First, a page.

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Old 02-08-2012, 08:55 PM
 
47,576 posts, read 58,722,338 times
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Quote:
Originally Posted by Momma_bear View Post
Yes that is true. However, kids that know what a healthy relationship looks like should be more able to spot an unhealthy relationship.

Boys who live in abusive homes are more likely to be violent than those who do not. Girls who live in abusive home are more likely to accept abuse than girls who do not.

I stand by my comment that the best way to ensure healthy relationships in your children is to have healthy relationships yourself.
I agree.

My lectures would lean more on not having sex, not caving into any pressure, including drinking and drugs, and I set a curfew and watch to make sure my kids are not having emotional problems in a relationship, as long as their dates are over by the curfew time, and everyone seems happy and there is no big emotional drama, child maintains usual friendships and activities, I will assume everything is fine.

Kids learn more by parents' example than anything else, a child who has never been emotionally or physically abused isn't suddenly going to gravitate toward those relationships.

Now if one of my children seemed unhappy, too emotional, changed his or her pattern and became isolated from family and friends during a relationship, I would definitely start looking into what was going on.

Violent behavior would be something you would address very early on -- age 1 or 2, a child who has always played well with other kids including siblings, the family pets is not likely going to just suddenly smack around a girl friend.
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Old 02-08-2012, 09:34 PM
 
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When I have kids some day, I will tell them about this cause I've been there. I was never raised to use violence but you can never know with a partner. My kids, when I have them, will definitely get a heads up and a list of red flags to look out for.
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Old 02-08-2012, 09:38 PM
 
10,452 posts, read 10,231,190 times
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Quote:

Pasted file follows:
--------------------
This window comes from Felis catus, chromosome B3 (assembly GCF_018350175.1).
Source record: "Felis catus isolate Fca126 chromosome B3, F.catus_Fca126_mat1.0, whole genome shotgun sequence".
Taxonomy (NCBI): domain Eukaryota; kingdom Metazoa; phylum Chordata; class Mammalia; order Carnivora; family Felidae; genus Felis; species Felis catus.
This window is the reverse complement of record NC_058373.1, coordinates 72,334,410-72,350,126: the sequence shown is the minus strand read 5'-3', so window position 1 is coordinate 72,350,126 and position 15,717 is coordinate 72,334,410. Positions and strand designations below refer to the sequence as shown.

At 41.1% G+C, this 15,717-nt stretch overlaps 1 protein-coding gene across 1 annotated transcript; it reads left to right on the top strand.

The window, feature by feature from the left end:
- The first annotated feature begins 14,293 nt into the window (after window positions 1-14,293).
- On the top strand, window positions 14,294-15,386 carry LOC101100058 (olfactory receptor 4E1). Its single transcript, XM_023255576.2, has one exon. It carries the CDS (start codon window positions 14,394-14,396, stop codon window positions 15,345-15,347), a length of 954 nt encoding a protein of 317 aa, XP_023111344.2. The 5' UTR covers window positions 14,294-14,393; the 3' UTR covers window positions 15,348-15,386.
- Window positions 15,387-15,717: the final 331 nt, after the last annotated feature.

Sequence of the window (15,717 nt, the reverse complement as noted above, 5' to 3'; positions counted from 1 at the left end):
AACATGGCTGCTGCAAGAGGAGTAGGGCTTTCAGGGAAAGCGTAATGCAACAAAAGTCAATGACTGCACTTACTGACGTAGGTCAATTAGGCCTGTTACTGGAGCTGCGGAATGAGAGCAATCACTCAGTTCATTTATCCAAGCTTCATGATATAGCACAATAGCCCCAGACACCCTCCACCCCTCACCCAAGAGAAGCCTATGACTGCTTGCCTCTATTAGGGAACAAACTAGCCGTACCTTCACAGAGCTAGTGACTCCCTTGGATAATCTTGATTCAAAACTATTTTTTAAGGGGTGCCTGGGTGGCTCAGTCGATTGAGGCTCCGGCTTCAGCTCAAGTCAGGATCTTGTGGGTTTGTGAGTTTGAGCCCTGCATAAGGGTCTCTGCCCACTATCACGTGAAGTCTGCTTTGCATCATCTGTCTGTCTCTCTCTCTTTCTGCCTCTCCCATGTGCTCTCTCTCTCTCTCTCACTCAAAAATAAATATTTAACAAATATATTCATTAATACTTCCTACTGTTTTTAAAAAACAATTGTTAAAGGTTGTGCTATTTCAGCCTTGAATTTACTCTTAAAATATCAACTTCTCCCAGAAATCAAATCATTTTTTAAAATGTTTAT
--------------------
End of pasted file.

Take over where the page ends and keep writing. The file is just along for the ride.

Originally Posted by Momma_bear View Post
Yes that is true. However, kids that know what a healthy relationship looks like should be more able to spot an unhealthy relationship.

Boys who live in abusive homes are more likely to be violent than those who do not. Girls who live in abusive home are more likely to accept abuse than girls who do not.

I stand by my comment that the best way to ensure healthy relationships in your children is to have healthy relationships yourself.
Both men and women are more likely to accept and or dole out abuse if they grew up in abusive situations. It's not like being an abuser is entirely delegated to the male sex and being abused is entirely delegated to the female sex. Women can and do hit, and men can and do get hit. It's even harder to come out about that because society doesn't expect that.

When my ex black female partner was hitting my white male roommate and he had the marks to prove it, people's first question was "well, did you cheat on her?" and not "are you okay?" And everyone assumed he was causing all the marks on me, when it was actually her. You have to be careful not to assume who is abusing who just based on sex or race.
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Old 02-08-2012, 09:40 PM
 
10,452 posts, read 10,231,190 times
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Quote:
Originally Posted by Zimbochick View Post
And men can be victims of domestic violence too in gay or straight relationships, the seldom talked about victims.
Thank you!

Abuse can happen in all kinds of relationships: straight or gay, man on woman, woman on man, black on white, white on black, etc. You can't suspect someone more or less just because of their sex, gender, orientation, race, etc.
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Old 02-09-2012, 08:57 AM
 
Location: Chapel Hill, N.C.
36,434 posts, read 41,645,868 times
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saw this example in the paper today. so sad.